Kurdish Resident Masoud Barzani addresses a rally for independence of Kurdistan in Soran on September 19, 2017. Photo: Rudaw TV
SORAN, Kurdistan Region – Kurdistan President Masoud Barzani gave Baghdad three days to reach an agreement with Erbil, backed by the international community, providing an alternative to the referendum that will eventually lead to “independence.”
Speaking at a rally for independence in Soran on Tuesday, Barzani said their problem is not with the international community, which has offered to mediate between the regional and central governments, but “We have to reach an agreement with Baghdad.”
What can take the place of the referendum is “a bilateral agreement between Erbil and Baghdad, if the agreement materialized in a way that could take the place of the referendum. And then the international community, the US, Europe, backs that agreement and give guarantees that this agreement will be implemented,” said Barzani.
“But I will be honest with you, Baghdad has not reached that level yet,” he added, giving the central government a deadline of “two to three days” to reach such an agreement.
If no viable alternative is offered, “it is impossible to postpone the referendum,” Barzani said.
He stressed that the purpose of the September 25 referendum “is to tell the world that we want independence.” So any alternative must achieve the same objective.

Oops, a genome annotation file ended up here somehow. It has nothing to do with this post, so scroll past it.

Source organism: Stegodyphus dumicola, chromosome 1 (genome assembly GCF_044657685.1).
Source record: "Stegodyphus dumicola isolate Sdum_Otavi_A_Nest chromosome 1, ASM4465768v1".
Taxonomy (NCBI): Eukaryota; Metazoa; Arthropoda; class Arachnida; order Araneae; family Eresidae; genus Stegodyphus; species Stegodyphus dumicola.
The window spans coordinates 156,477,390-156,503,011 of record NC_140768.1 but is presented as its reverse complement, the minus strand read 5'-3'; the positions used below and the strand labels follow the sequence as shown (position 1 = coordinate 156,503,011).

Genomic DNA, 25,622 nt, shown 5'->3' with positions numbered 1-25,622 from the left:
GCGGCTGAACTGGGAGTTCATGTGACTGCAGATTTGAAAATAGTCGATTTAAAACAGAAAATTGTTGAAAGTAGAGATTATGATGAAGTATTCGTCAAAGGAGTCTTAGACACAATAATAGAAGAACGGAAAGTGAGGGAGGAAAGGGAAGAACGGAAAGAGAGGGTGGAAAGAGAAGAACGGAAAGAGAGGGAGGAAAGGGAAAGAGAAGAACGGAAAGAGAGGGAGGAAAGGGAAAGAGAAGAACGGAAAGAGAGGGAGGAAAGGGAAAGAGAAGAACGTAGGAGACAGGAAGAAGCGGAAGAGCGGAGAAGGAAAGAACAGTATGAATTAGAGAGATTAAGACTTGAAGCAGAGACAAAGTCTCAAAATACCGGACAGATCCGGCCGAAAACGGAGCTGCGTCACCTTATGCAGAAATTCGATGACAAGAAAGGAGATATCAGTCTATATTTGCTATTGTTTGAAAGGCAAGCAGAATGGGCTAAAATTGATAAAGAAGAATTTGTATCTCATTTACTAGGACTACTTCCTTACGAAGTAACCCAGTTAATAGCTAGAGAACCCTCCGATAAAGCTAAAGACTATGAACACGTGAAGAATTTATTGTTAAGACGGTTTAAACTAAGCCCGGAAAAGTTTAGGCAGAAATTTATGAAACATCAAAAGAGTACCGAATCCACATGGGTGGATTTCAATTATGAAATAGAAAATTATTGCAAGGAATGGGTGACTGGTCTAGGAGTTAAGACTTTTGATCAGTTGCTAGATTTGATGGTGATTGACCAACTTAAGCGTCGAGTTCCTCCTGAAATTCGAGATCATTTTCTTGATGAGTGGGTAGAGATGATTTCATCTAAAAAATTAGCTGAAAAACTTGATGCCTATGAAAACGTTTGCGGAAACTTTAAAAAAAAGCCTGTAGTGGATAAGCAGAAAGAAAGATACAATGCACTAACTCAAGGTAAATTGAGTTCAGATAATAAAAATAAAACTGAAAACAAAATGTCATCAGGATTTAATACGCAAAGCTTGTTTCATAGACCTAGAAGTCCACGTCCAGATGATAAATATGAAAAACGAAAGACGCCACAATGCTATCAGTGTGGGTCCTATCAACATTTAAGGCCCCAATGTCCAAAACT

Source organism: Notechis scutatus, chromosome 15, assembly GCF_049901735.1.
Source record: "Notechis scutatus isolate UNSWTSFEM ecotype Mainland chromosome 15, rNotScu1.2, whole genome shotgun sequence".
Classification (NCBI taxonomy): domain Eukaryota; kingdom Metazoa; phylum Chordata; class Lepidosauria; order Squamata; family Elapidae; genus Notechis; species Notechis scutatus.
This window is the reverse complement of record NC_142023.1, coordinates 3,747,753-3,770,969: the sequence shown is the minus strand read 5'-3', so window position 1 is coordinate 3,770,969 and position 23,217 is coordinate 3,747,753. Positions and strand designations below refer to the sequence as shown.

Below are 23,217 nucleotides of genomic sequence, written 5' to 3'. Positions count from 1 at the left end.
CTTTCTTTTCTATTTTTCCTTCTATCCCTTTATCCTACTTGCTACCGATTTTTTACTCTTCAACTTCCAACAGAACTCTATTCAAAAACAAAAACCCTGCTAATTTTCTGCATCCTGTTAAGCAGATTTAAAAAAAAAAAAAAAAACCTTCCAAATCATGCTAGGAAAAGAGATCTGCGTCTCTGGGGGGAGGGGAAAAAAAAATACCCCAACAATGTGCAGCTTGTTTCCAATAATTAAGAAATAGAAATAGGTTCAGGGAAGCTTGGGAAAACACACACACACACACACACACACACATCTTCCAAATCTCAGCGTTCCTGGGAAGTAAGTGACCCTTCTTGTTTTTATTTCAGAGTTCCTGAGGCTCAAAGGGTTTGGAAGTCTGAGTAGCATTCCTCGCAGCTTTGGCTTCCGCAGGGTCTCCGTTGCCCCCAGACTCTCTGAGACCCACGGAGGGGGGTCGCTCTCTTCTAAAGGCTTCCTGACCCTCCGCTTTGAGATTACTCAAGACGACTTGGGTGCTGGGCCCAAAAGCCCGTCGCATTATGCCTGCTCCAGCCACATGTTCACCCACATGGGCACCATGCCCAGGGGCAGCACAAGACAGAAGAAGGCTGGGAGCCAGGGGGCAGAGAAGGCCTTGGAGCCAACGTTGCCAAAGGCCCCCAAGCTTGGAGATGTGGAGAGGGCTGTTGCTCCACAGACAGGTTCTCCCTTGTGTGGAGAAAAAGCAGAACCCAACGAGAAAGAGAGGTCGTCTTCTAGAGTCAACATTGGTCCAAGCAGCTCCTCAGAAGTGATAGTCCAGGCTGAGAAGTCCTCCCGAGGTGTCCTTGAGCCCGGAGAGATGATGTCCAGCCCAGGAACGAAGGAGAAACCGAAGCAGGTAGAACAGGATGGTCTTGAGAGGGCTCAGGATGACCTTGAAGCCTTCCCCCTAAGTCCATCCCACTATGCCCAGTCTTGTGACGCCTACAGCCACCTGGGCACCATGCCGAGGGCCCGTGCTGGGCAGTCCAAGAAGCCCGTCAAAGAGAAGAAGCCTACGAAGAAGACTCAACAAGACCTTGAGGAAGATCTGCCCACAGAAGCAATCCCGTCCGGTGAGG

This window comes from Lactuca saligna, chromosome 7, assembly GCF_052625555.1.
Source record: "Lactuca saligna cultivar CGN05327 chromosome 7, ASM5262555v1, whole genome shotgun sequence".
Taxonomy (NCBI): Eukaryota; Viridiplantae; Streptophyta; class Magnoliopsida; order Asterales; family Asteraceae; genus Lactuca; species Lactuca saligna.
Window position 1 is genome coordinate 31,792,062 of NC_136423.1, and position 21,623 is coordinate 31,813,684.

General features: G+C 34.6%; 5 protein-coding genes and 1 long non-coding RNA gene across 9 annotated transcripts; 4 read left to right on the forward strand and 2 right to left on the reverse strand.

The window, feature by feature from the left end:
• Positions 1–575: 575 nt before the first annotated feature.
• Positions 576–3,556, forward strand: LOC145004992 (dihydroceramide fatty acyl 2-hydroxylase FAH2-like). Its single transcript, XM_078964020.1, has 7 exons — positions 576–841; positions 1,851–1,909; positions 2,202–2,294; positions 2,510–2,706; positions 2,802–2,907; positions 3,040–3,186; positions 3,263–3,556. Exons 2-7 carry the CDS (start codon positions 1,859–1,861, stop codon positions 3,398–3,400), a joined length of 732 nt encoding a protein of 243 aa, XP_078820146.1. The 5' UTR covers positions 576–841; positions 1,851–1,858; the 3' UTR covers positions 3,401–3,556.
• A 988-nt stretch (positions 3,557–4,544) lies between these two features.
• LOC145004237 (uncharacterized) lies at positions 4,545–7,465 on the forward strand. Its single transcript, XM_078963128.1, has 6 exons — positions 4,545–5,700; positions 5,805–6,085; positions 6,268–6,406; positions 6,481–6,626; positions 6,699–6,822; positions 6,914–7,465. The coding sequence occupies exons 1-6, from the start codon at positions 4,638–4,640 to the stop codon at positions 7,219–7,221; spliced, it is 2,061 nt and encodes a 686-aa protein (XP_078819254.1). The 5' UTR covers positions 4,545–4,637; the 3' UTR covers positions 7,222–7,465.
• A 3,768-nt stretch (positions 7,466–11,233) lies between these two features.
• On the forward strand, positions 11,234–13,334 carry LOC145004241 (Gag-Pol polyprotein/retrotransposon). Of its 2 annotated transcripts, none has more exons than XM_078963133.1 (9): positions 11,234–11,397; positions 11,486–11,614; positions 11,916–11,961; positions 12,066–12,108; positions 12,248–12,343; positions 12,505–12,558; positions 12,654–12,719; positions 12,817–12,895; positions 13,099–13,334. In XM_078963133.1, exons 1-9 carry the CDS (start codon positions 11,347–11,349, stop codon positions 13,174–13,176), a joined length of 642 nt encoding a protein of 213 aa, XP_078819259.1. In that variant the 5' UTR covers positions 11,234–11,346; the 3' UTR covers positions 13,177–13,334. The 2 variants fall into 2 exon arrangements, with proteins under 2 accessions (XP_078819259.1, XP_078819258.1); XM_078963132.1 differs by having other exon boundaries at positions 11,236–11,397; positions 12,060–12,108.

He said that if Baghdad agrees to provide an alternative, then the people of Kurdistan will “hold a celebration on September 25.”
The Iraqi Supreme Court issued a ruling on Monday to suspend the referendum at the request of the Iraqi prime minister who asked the court to rule as “unconstitutional” the separation of “any region or province.”
Barzani said the Iraqi constitution, in its preface, stipulates that full commitment to the constitution preserves “free union.” Since Baghdad has failed in this point, the constitution gives Erbil the right to hold the vote, Barzani argued.
He said the reason behind increased global and regional calls to postpone the vote is because everyone thought at the beginning that the Kurdistan Region was using the vote simply as a “pressure card” against Baghdad. He said that thanks to the referendum, the issue is now “top of the agenda” for the international community.
The international community has presented offers to persuade Erbil to postpone the vote, Barzani said. But Kurdistan’s problem is with Baghdad and it is Baghdad that must commit to an agreement, not the international community, he stressed.
Falah Mustafa, the head of the government’s Department for Foreign Affairs, told Rudaw Monday that Turkey, France, and the UN are working on a joint alternative in order to convince the Kurdistan Region to postpone the vote. He stressed that they had not yet received a convincing alternative.
Addressing thousands at the rally, most waving Kurdistan flags, Barzani called on referendum supporters to raise only the flag of Kurdistan and not those of individual political parties, including his own ruling Kurdistan Democratic Party (KDP).